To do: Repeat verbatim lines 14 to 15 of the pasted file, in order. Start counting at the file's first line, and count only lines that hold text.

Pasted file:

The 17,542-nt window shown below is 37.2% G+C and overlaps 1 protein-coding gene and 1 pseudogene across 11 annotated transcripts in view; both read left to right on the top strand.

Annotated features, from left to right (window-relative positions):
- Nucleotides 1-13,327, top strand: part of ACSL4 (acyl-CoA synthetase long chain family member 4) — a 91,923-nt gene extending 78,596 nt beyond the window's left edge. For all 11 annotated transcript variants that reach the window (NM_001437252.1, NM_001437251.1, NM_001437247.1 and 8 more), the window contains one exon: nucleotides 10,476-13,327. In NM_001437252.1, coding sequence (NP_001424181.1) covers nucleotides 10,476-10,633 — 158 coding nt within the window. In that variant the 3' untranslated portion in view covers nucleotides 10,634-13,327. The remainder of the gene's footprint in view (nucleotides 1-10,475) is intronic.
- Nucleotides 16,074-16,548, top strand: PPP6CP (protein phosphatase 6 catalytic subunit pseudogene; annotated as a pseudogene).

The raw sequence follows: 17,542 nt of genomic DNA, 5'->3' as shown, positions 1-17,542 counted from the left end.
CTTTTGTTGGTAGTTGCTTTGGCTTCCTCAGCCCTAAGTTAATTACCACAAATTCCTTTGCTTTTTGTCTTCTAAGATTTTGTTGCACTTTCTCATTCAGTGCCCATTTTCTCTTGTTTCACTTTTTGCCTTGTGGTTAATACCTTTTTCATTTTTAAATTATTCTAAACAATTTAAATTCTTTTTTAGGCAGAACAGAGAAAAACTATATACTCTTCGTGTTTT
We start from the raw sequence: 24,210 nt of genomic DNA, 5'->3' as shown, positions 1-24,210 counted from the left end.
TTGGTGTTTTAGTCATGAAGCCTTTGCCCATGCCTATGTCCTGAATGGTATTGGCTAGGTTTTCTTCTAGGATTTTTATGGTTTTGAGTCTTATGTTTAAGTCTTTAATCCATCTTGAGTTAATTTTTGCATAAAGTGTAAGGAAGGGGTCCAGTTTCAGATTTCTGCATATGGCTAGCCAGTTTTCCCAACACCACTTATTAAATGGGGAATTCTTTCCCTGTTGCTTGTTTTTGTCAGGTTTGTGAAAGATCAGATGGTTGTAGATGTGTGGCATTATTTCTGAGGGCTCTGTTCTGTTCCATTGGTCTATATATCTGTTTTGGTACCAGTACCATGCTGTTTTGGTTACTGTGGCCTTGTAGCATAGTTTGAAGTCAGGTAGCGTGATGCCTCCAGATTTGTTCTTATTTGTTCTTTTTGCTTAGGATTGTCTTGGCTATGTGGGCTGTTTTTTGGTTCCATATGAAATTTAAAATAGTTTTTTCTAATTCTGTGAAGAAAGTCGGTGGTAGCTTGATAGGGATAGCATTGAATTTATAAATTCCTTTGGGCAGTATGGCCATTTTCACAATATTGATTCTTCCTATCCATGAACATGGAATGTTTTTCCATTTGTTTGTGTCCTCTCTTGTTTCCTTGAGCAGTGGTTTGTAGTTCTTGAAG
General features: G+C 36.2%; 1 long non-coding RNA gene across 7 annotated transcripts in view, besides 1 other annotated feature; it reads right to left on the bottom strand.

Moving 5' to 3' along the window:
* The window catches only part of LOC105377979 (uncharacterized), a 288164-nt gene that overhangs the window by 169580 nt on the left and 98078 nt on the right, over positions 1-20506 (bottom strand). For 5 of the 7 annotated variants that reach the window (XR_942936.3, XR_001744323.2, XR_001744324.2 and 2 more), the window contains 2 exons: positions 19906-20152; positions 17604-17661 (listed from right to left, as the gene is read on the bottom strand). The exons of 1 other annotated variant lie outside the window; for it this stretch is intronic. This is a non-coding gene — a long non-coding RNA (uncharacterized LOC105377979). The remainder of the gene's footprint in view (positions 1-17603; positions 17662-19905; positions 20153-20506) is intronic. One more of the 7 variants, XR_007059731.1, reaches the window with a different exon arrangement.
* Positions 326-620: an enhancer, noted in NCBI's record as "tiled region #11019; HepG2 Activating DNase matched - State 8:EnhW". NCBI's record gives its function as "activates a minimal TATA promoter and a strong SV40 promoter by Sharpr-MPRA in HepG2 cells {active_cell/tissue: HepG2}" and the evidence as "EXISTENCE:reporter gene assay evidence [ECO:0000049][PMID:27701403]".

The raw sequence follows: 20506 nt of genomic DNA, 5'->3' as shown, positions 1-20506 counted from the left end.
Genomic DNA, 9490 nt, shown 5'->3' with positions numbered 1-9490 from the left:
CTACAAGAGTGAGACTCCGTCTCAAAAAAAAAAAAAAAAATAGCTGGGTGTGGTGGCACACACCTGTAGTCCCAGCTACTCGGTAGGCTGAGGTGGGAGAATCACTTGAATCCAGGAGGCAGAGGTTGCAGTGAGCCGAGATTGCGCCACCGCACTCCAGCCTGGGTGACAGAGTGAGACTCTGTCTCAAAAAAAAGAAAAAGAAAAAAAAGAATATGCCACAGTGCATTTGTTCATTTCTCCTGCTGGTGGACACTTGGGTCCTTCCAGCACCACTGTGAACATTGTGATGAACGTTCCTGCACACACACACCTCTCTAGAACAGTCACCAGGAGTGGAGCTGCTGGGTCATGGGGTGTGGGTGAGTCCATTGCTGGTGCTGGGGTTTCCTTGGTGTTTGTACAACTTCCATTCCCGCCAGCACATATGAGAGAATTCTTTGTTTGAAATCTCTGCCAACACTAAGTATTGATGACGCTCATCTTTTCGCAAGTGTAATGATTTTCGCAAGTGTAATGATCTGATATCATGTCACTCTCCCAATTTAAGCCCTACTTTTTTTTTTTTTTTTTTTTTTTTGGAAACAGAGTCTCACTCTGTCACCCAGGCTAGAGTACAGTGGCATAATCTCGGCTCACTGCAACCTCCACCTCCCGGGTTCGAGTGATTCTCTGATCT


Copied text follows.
Genomic DNA, 9490 nt, shown 5'->3' with positions numbered 1-9490 from the left:
CTACAAGAGTGAGACTCCGTCTCAAAAAAAAAAAAAAAAATAGCTGGGTGTGGTGGCACACACCTGTAGTCCCAGCTACTCGGTAGGCTGAGGTGGGAGAATCACTTGAATCCAGGAGGCAGAGGTTGCAGTGAGCCGAGATTGCGCCACCGCACTCCAGCCTGGGTGACAGAGTGAGACTCTGTCTCAAAAAAAAGAAAAAGAAAAAAAAGAATATGCCACAGTGCATTTGTTCATTTCTCCTGCTGGTGGACACTTGGGTCCTTCCAGCACCACTGTGAACATTGTGATGAACGTTCCTGCACACACACACCTCTCTAGAACAGTCACCAGGAGTGGAGCTGCTGGGTCATGGGGTGTGGGTGAGTCCATTGCTGGTGCTGGGGTTTCCTTGGTGTTTGTACAACTTCCATTCCCGCCAGCACATATGAGAGAATTCTTTGTTTGAAATCTCTGCCAACACTAAGTATTGATGACGCTCATCTTTTCGCAAGTGTAATGATTTTCGCAAGTGTAATGATCTGATATCATGTCACTCTCCCAATTTAAGCCCTACTTTTTTTTTTTTTTTTTTTTTTTTGGAAACAGAGTCTCACTCTGTCACCCAGGCTAGAGTACAGTGGCATAATCTCGGCTCACTGCAACCTCCACCTCCCGGGTTCGAGTGATTCTCTGATCT